This essay provides a process and supporting framework to help in replicating the research of others. Analysis of new trading system hypotheses often starts when an analyst or their management reads an interesting paper which provides the seed of a new idea. To fully understand and make use of the ideas in the paper, the analyst needs to first replicate the paper, since most papers do not publish data and code.

After replicating the paper, the results need to be analyzed to determine whether the model or results are credible, and how the analysis of the paper can be improved. Only after replication is complete, and the analyst has formulated an opinion on the quality and applicability of the research to be done, can s/he move on to creating a backtest for a new strategy incorporating or based on the models or techniques in the paper.

Throughout this document, we will refer to the "original research" or "source paper" interchangeably, though the research to be replicated may be part of a book chapter, or a blog post, or a web page. With practice, after a number of replications of this type are completed, some of the steps in this process may be curtailed or skipped altogether. We believe that the complete process has value as the reproducibility and clarity of thinking of the research will make the deliverables more reusable and useful over time.

Try to go through the entire process at a publication-quality level, as you may choose to publish part or all of your replication work at a later point. You should write in your own words, in order to better develop a deeper understanding of the source material. If you must quote, make sure to properly cite the quotation, as even unintentional or accidental plagiarism can have serious consequences. Any portion of the replication may be edited as you progress through the project; do not consider it to be a completed document until the entire project is finished. ^[Thanks to David Matteson for his additions to this process.]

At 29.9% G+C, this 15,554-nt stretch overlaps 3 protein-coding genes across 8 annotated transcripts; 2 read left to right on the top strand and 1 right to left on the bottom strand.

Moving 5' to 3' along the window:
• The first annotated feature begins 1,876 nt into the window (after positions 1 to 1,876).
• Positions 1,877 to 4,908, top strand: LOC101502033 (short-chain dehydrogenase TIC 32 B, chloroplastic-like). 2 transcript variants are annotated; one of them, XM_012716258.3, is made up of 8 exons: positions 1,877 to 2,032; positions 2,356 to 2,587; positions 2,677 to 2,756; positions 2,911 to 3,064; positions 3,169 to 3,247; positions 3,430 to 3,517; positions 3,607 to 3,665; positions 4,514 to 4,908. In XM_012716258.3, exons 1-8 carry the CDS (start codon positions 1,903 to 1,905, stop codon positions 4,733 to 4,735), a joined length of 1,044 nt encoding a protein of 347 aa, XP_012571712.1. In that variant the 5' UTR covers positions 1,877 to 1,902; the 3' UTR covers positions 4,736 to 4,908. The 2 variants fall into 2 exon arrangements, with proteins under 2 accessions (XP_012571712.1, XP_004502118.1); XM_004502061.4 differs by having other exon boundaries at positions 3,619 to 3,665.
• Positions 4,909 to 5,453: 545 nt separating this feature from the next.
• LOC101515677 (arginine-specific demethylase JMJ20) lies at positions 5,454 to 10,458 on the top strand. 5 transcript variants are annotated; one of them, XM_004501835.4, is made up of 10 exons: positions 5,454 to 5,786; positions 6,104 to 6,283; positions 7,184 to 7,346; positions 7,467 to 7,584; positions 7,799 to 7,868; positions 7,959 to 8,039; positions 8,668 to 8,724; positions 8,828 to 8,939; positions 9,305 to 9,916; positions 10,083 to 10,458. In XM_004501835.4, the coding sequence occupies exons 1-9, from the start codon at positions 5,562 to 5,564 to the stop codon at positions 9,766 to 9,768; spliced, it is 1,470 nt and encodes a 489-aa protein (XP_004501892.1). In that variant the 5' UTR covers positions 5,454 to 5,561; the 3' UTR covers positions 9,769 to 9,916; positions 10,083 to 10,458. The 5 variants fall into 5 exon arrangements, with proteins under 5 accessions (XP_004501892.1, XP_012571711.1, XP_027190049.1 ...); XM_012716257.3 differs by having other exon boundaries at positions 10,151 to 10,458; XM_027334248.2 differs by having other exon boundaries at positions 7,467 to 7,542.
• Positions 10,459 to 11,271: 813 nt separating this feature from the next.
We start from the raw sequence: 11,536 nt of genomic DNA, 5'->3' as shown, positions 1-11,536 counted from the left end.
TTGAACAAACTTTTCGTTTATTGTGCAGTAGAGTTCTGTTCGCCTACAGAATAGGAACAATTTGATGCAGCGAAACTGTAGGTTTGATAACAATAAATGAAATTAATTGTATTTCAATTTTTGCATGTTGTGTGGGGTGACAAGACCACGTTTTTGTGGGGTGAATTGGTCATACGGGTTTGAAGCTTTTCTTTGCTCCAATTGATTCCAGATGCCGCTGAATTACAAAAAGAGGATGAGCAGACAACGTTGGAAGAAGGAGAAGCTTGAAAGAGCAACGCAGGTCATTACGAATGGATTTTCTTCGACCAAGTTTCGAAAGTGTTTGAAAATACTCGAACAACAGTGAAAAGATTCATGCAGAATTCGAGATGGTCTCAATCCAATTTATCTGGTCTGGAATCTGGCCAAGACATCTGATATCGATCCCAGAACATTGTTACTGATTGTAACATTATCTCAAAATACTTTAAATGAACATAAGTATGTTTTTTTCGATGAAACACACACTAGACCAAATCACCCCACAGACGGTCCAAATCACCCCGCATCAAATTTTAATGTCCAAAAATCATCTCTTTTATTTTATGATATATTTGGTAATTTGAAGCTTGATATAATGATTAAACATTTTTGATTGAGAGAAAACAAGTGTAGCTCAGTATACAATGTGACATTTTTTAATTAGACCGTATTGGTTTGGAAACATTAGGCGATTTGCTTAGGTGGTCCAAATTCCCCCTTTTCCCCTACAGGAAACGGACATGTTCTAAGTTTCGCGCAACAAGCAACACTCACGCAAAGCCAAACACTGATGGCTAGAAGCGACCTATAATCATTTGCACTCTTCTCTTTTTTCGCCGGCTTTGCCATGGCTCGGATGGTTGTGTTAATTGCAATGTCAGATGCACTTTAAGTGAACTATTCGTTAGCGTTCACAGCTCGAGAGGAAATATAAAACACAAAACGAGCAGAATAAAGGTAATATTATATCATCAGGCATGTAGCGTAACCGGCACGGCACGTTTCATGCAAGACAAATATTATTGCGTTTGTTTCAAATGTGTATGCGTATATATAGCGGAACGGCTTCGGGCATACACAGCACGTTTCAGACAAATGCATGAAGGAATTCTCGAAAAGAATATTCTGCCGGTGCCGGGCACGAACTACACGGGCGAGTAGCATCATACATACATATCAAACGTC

Summarize the Paper

One of the first main steps is to be able to summarize the paper in a structured document which should be 2-3 pages long, devoting no more than one paragraph to each main point. The goal of the summary stage is to make certain that the paper and its research context are understood.

The précis model of formal summary is useful in this regard.
Introduction, 2-5 main points, conclusion.
Similar forms are the classic "five paragraph essay".

Why so formal? The concise summary provides a road map for the following stages.
The goal of such a short, formal, summary is to organize your thinking in a structured way which will make replication easier. The summary will help to uncover logical errors or omissions (either in the reader or the paper) much earlier in the process. It will allow you to identify early where you need more information, and where you will be likely to have difficulties with your research.

Candidates for main points are key assertions or findings, major contributions, summary of the main technique(s) used, etc. Each of the main points should describe how the paper supports its points, including what methods, tests, or arguments are made.

The concise précis model is 4-6 declarative sentences. The analyst should strive to follow the concise model in the introductory paragraph of the paper summary. The introductory paragraph should have the following sentences:

  1. a single introductory sentence describing
    • the title, authors, and journal the paper appeared in
    • an appropriate verb such as assert, argue, deny, demonstrate, disprove, examine, prove, refute
    • a that object clause that describes the thesis of the work
  2. one sentence for each major point in the paper
    • choosing no more than five points
    • each sentence should describe the technique or claim
    • and the claimed result of applying the concept
  3. one sentence that ties it all together: what the reader should be expected to take away from the paper

The rest of the précis document will devote one paragraph to each major point from the introduction, using the structure:

  1. a declarative sentence which restates and paraphrases the technique or claim to be covered in this paragraph
  2. two to four sentences describing
    • the main methods, tests, or arguments
    • formulas (with appropriate citation) when they add necessary precision
    • results from this portion of the paper
  3. one sentence which summarizes any take away conclusions about the idea being described

The summary document will then conclude with a single paragraph which ties together all the main points, and describes the relevance of the work to the analyst's research interests.

Describe the Hypothesis

At this next stage, the analyst should work to expand the understanding of the hypothesis or hypotheses which are to be tested. The hypotheses presented by the source paper need extraction, enumeration, and expansion. Expected tests for the hypotheses also need to be considered and specified in this stage.

The hypothesis descriptions should include:

The précis form of structured paragraphs (containing the points above) may be useful in stating the hypotheses, or a less regimented hypothesis/test pairing may be more appropriate. Some judgement will be required at this stage both in extracting hypotheses, and in describing the hypotheses and their tests.